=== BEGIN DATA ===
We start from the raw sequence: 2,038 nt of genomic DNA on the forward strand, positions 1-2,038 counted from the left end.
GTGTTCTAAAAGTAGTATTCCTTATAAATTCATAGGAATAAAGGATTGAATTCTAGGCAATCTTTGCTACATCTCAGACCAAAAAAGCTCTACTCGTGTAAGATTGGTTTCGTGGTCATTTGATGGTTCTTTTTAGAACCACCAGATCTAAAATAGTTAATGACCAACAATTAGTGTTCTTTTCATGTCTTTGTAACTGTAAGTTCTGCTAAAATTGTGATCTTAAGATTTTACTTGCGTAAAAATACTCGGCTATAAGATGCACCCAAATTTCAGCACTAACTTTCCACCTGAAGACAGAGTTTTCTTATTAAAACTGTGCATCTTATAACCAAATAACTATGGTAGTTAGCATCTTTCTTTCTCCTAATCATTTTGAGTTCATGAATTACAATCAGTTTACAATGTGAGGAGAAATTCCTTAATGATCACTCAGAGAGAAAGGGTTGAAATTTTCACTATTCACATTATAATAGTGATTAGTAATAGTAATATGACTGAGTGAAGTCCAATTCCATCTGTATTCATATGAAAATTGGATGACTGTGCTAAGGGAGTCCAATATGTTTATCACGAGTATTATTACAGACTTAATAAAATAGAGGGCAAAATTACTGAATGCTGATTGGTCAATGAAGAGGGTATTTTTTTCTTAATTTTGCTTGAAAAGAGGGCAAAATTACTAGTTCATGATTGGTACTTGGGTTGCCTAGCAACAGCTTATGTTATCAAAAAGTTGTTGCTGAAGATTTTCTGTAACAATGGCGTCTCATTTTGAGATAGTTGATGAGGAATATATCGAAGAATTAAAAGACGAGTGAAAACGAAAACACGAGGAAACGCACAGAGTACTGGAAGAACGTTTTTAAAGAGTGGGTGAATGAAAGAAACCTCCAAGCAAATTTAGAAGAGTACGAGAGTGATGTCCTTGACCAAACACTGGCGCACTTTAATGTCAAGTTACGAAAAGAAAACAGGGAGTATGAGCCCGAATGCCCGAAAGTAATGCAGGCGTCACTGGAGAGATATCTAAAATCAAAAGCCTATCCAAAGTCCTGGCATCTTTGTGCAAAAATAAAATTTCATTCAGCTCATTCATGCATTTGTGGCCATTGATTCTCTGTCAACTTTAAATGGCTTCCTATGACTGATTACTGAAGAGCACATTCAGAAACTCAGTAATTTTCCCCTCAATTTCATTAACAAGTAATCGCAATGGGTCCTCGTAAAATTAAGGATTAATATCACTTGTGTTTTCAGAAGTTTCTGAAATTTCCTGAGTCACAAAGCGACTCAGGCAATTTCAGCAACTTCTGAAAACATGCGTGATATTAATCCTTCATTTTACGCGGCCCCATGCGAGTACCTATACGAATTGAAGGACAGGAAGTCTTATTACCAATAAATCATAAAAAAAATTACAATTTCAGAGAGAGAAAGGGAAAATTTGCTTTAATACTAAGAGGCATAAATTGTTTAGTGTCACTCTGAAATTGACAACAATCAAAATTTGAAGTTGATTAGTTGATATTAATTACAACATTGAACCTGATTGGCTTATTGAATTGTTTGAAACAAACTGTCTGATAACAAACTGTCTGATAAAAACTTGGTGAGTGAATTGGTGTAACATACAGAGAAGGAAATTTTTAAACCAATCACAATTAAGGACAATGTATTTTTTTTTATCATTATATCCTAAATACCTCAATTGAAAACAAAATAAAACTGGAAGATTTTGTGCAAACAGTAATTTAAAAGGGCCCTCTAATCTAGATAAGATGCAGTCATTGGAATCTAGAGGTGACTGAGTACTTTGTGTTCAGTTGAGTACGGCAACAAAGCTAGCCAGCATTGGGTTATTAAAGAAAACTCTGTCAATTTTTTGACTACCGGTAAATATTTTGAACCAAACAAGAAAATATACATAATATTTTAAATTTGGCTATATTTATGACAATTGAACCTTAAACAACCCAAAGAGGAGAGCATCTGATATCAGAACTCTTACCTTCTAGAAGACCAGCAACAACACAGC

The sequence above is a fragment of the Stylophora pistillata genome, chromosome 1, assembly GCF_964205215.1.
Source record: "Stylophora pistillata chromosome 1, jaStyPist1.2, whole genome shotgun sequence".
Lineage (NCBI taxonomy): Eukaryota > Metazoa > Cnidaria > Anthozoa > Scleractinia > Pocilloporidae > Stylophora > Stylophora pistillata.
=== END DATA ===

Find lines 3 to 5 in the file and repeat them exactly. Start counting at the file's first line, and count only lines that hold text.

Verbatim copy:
The sequence above is a fragment of the Stylophora pistillata genome, chromosome 1, assembly GCF_964205215.1.
Source record: "Stylophora pistillata chromosome 1, jaStyPist1.2, whole genome shotgun sequence".
Lineage (NCBI taxonomy): Eukaryota > Metazoa > Cnidaria > Anthozoa > Scleractinia > Pocilloporidae > Stylophora > Stylophora pistillata.